Friday, 19 December 2014

Spoonie Writer: When Your Meds Interfere


Spoonie Writer: When Your Meds Interfere

Have you ever tried to write when you've got a large dose of painkillers in you? Or when you've just taken a sleeping tablet? Or maybe when you're in the midst of taking a nebuliser? If you have, then you know what I'm talking about, and if not, then let me explain. When you have chronic illnesses, you usually have to rely on some form of medication to keep yourself stable, out of a flare and somewhat functional. For me, that includes two of the above. I use a patch to control my pain, and use nebulisers daily to make sure I keep breathing, since my lungs seem to think it's optional. Now, if you've never had a strong pain killer, you're probably not aware that at times, it can make you feel like your brain is ten minutes behind the rest of your body. It's not the best time to do anything that requires too much thinking, but when you're on doses of strong painkillers the majority of the time, there doesn't really seem to be much of a choice. After all, writing when you're in a lot of pain isn't the best time to do it either.

Having had a chronic pain condition for the majority of my adult life, and all of my writing career, I can tell you that sometimes the meds I take to make me functional leave me feeling anything but. There are times, like right now, when my pain levels are not conducive to a good nights sleep and I find myself sat here at 1:45am with nothing else to do but write; hence why the majority of these posts are tagged with "late night musings". When you're chronically ill and want to write, you have to find ways to work around the problems you're faced with regarding your health. One of those is working around both the side effects of your medication and the actual effects of your medication. Sometimes you're never sure which one is which.

I usually employ a few tactics to make sure that what I write when I'm on painkillers, or when I've done a run of nebulisers back to back, makes sense and isn't actually the ramblings of a drug induced stupor. One of these tactics is that every blog post I make, whenever it's written, is then checked by my carer to make sure that I haven't left any sentences hanging and that I actually get across the point I'm trying to make. It's one of the reasons I have so many left ready to post, because I usually write them in bulk, to then be read through and posted at a later date. It's the one way I can be sure that I always have content for my blog, other than postings about giveaways and upcoming book releases.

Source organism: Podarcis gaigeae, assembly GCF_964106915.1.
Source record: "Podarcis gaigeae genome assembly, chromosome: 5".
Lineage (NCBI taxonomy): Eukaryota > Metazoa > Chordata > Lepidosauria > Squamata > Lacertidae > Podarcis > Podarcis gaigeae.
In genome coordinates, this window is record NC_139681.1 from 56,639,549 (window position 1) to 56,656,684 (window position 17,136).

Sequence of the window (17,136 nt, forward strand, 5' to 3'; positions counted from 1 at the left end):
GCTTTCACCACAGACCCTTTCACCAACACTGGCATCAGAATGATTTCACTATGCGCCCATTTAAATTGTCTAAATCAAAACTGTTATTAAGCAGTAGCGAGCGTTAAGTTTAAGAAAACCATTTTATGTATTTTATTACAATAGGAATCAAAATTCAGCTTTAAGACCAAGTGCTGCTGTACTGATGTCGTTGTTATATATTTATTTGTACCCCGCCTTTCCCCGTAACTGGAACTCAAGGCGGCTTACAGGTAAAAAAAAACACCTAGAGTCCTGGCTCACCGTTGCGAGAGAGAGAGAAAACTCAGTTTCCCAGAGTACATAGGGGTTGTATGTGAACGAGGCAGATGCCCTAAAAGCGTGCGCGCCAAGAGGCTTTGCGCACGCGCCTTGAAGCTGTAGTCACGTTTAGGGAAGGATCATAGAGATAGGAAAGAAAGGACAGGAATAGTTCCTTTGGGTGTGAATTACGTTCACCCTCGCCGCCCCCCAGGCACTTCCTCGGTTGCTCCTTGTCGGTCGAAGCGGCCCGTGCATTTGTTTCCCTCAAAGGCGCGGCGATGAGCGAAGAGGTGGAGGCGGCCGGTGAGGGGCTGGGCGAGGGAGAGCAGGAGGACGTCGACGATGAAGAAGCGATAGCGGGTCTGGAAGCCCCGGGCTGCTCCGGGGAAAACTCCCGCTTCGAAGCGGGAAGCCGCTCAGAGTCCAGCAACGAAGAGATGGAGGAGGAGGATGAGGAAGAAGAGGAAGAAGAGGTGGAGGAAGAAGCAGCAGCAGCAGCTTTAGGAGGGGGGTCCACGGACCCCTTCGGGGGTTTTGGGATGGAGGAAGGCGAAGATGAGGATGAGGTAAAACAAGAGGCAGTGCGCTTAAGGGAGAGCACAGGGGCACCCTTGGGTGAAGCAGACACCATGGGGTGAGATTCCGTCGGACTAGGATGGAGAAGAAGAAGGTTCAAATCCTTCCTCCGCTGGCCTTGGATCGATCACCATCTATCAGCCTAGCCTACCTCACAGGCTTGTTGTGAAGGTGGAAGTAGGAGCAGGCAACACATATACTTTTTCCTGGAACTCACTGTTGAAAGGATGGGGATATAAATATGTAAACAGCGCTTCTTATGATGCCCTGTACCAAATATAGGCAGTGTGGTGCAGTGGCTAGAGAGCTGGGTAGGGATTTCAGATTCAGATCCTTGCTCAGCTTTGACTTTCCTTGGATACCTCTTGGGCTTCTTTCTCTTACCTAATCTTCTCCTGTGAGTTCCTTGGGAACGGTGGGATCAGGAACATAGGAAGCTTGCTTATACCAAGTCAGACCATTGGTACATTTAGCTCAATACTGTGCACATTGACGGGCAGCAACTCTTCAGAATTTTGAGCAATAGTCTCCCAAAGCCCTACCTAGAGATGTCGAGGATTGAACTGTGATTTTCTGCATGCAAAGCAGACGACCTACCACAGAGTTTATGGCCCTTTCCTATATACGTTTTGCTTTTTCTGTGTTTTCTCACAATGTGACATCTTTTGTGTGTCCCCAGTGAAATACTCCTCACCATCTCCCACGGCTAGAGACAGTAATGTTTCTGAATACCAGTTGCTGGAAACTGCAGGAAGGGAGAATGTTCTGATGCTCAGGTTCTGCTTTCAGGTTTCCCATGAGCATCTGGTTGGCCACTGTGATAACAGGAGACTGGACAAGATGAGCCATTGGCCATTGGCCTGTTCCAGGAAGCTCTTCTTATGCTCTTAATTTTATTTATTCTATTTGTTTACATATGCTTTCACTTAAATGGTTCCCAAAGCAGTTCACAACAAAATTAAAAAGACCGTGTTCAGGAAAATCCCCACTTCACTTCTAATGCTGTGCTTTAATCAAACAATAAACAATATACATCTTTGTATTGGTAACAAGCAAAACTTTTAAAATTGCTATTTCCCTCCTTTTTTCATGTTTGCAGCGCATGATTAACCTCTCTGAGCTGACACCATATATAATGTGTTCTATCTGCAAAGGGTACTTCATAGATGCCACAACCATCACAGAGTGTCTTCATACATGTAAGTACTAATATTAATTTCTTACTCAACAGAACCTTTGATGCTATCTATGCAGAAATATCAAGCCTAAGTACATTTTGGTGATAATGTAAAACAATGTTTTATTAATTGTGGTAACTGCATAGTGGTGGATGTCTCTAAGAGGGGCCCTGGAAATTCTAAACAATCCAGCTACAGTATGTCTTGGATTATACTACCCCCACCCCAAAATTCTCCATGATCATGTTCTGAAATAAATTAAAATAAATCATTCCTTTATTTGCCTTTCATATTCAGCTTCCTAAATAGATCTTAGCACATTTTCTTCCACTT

Another tactic is to read it to myself out loud when I'm not feeling as bad as I was when I sat down and wrote it. This usually helps me to work out if what I've written is worth saving or if it should just be cut and forgotten about. You may be wondering why I bother to write if I'm feeling that bad; sometimes it's because I believe as a writer that you need to write something every day and that means that sometimes I have to write when I feel completely awful, and other times it's because when it's the middle of the night, there are only so many noise friendly ways to entertain yourself. It also gives me a chance to catch up on the admin parts of being an indie author that I may not have gotten to during the day when I've been banging away at the keyboard getting chapters written.

Despite this, sometimes I'll write a chapter and when I go through to edit it before it goes off to my editor, I'll find myself wondering how on earth it made it into the book in the first place. Other times, it will be my editor who'll be doing the wondering. I know that I can't be the only spoonie who finds that when they're under the influence of meds, they do, say or write something that they would never have done/said/written otherwise. So it pays to have some kind of control measures in place to make sure that your late night musings whilst desperate for sleep, or in the midst of a painkiller's side effects, never make it out there to the public. While it is pretty impossible to catch everything, you still need to be sure that you caught most things. On that note, I think it's time to sleep!

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